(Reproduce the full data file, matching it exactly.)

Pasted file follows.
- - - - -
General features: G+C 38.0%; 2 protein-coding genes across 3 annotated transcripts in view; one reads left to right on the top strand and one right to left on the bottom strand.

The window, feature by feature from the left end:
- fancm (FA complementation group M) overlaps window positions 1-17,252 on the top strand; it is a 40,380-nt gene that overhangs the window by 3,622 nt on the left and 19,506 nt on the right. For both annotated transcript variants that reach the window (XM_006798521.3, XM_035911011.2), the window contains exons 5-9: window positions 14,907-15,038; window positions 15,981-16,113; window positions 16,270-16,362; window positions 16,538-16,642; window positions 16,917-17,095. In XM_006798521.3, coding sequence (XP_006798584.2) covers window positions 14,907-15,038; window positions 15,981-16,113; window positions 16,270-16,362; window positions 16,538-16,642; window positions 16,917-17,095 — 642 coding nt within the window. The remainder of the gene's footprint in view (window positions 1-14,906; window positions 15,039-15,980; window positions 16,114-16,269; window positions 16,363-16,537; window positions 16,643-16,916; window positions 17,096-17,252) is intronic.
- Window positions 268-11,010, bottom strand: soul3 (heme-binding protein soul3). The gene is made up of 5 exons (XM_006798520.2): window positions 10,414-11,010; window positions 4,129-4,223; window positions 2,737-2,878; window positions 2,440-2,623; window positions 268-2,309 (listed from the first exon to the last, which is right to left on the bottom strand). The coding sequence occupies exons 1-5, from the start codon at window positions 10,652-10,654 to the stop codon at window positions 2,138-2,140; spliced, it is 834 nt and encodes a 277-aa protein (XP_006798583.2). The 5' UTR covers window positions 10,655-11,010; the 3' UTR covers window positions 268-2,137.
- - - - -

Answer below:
General features: G+C 38.0%; 2 protein-coding genes across 3 annotated transcripts in view; one reads left to right on the top strand and one right to left on the bottom strand.

The window, feature by feature from the left end:
- fancm (FA complementation group M) overlaps window positions 1-17,252 on the top strand; it is a 40,380-nt gene that overhangs the window by 3,622 nt on the left and 19,506 nt on the right. For both annotated transcript variants that reach the window (XM_006798521.3, XM_035911011.2), the window contains exons 5-9: window positions 14,907-15,038; window positions 15,981-16,113; window positions 16,270-16,362; window positions 16,538-16,642; window positions 16,917-17,095. In XM_006798521.3, coding sequence (XP_006798584.2) covers window positions 14,907-15,038; window positions 15,981-16,113; window positions 16,270-16,362; window positions 16,538-16,642; window positions 16,917-17,095 — 642 coding nt within the window. The remainder of the gene's footprint in view (window positions 1-14,906; window positions 15,039-15,980; window positions 16,114-16,269; window positions 16,363-16,537; window positions 16,643-16,916; window positions 17,096-17,252) is intronic.
- Window positions 268-11,010, bottom strand: soul3 (heme-binding protein soul3). The gene is made up of 5 exons (XM_006798520.2): window positions 10,414-11,010; window positions 4,129-4,223; window positions 2,737-2,878; window positions 2,440-2,623; window positions 268-2,309 (listed from the first exon to the last, which is right to left on the bottom strand). The coding sequence occupies exons 1-5, from the start codon at window positions 10,652-10,654 to the stop codon at window positions 2,138-2,140; spliced, it is 834 nt and encodes a 277-aa protein (XP_006798583.2). The 5' UTR covers window positions 10,655-11,010; the 3' UTR covers window positions 268-2,137.